In a finding that broadens our understanding of how the immune system can detect infection, researchers have identified a previously unappreciated way in which bacteria can be recognized inside our cells.
Many bacteria cause disease by invading cells and creating a safe niche in which to replicate. Cells respond to the infection by activating the immune system, and a chief challenge for bacteria is to avoid immune detection. Prior research had shown that bacteria inside the cytosol (the cells expansive gel-like compartment) could be detected, but how bacteria within the cytosol are recognized has not been clear.
In the new work, Dr. John Brumell and colleagues at The Hospital for Sick Children studied the fate of Salmonella bacteria within the cytosol. These bacteria normally occupy vacuoles in host cells, but under some conditions they leave the vacuole and enter the cytosol. In this foreign environment, the bacteria were recognized by the ubiquitin system, a protein machine that applies molecular tags to cellular proteins to target them for destruction by the proteasome, essentially a molecular shredding device inside mammalian cells. These findings suggest that bacterial proteins are being destroyed by the proteasome within the cytosol during infection, and that this may play a key role in activation of the immune system. A surprising result came when Salmonella was compared with Listeria, a bacterium which normally occupies the cytosol. Listeria avoided recognition by the ubiquitin system by moving within this compartment. This suggests that Listeria and other bacteria that can colonize the cytosol do so in a manner that prevents activation of the immune system.
Heidi Hardman | EurekAlert!
Multi-institutional collaboration uncovers how molecular machines assemble
02.12.2016 | Salk Institute
Fertilized egg cells trigger and monitor loss of sperm’s epigenetic memory
02.12.2016 | IMBA - Institut für Molekulare Biotechnologie der Österreichischen Akademie der Wissenschaften GmbH
A multi-institutional research collaboration has created a novel approach for fabricating three-dimensional micro-optics through the shape-defined formation of porous silicon (PSi), with broad impacts in integrated optoelectronics, imaging, and photovoltaics.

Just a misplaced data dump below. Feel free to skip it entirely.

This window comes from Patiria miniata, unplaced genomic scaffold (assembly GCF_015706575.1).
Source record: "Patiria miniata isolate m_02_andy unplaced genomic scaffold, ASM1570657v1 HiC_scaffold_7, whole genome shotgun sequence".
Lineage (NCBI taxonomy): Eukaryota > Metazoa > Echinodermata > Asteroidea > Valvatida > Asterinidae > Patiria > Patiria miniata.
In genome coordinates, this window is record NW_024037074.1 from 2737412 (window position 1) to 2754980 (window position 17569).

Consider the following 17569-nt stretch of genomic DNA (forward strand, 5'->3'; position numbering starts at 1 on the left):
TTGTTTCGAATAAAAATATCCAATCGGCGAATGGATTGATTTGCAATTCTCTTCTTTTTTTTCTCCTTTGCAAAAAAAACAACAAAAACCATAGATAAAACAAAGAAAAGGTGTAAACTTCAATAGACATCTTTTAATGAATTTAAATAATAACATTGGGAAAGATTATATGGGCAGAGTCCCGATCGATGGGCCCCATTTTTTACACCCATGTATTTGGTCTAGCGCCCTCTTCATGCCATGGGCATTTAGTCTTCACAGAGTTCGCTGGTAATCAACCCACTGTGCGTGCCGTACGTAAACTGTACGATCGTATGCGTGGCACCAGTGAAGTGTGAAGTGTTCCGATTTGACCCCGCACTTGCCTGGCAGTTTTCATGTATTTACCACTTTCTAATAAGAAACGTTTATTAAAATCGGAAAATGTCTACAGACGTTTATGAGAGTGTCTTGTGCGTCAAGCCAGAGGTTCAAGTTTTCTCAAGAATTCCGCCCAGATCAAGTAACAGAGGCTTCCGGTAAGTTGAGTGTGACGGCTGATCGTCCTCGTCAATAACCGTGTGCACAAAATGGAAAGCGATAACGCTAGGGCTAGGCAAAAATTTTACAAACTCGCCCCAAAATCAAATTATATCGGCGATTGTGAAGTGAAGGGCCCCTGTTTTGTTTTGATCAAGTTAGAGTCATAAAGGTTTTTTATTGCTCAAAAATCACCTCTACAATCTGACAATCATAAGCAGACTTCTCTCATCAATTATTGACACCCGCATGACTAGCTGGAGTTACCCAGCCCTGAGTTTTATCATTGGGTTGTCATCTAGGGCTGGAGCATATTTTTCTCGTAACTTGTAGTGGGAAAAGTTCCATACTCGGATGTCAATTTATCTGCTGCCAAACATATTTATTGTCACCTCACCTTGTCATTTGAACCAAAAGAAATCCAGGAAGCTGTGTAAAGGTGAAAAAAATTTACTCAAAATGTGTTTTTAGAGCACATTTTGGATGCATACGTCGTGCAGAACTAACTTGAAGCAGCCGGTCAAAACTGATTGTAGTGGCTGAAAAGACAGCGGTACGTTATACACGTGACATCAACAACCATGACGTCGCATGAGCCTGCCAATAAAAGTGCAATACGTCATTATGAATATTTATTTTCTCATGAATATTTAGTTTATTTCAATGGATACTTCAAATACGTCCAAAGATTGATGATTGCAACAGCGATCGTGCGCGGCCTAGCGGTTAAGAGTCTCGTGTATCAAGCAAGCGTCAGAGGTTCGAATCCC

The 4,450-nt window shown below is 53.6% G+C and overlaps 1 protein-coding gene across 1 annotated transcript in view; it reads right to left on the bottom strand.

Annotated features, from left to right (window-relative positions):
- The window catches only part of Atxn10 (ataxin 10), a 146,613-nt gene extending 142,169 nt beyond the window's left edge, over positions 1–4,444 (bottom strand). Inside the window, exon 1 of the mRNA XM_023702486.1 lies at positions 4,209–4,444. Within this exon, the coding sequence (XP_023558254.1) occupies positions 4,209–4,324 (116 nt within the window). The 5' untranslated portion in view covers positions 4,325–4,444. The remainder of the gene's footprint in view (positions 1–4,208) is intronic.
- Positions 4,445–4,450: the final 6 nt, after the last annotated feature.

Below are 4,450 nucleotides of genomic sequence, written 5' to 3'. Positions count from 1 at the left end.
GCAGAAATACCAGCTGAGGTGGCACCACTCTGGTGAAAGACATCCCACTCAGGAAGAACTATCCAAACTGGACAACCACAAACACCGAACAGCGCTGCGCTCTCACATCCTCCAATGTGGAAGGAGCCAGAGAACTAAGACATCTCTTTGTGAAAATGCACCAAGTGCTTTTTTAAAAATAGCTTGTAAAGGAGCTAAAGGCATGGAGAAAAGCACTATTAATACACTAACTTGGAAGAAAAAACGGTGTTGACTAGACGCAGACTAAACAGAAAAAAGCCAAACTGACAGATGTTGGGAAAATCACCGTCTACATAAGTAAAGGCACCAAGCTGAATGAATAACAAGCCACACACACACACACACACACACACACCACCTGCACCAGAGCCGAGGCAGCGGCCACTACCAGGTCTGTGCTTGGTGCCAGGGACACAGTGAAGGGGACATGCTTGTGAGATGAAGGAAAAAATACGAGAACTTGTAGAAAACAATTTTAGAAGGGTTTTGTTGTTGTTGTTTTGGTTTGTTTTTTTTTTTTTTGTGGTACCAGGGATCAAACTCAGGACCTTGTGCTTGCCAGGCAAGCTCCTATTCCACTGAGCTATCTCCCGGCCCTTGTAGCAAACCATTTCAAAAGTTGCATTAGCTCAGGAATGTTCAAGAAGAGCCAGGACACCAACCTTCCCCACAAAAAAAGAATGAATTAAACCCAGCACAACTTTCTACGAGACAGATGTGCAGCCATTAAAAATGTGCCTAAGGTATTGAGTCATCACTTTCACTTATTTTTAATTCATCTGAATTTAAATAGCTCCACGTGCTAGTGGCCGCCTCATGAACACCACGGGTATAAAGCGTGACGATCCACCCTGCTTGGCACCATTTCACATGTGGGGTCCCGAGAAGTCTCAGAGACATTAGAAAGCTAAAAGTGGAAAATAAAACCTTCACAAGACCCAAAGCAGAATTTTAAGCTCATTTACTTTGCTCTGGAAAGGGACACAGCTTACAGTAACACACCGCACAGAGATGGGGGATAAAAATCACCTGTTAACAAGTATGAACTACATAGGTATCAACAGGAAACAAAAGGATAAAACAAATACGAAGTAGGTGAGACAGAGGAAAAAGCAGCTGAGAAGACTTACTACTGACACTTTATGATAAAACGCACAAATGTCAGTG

Working with colleagues at Stanford and The Dow Chemical Company, researchers at the University of Illinois at Urbana-Champaign fabricated 3-D birefringent...
In experiments with magnetic atoms conducted at extremely low temperatures, scientists have demonstrated a unique phase of matter: The atoms form a new type of quantum liquid or quantum droplet state. These so called quantum droplets may preserve their form in absence of external confinement because of quantum effects. The joint team of experimental physicists from Innsbruck and theoretical physicists from Hannover report on their findings in the journal Physical Review X.
“Our Quantum droplets are in the gas phase but they still drop like a rock,” explains experimental physicist Francesca Ferlaino when talking about the...
The Max Planck Institute for Physics (MPP) is opening up a new research field. A workshop from November 21 - 22, 2016 will mark the start of activities for an innovative axion experiment. Axions are still only purely hypothetical particles. Their detection could solve two fundamental problems in particle physics: What dark matter consists of and why it has not yet been possible to directly observe a CP violation for the strong interaction.
The “MADMAX” project is the MPP’s commitment to axion research. Axions are so far only a theoretical prediction and are difficult to detect: on the one hand,...
Broadband rotational spectroscopy unravels structural reshaping of isolated molecules in the gas phase to accommodate water
In two recent publications in the Journal of Chemical Physics and in the Journal of Physical Chemistry Letters, researchers around Melanie Schnell from the Max...
The efficiency of power electronic systems is not solely dependent on electrical efficiency but also on weight, for example, in mobile systems. When the weight of relevant components and devices in airplanes, for instance, is reduced, fuel savings can be achieved and correspondingly greenhouse gas emissions decreased. New materials and components based on gallium nitride (GaN) can help to reduce weight and increase the efficiency. With these new materials, power electronic switches can be operated at higher switching frequency, resulting in higher power density and lower material costs.
Researchers at the Fraunhofer Institute for Solar Energy Systems ISE together with partners have investigated how these materials can be used to make power...
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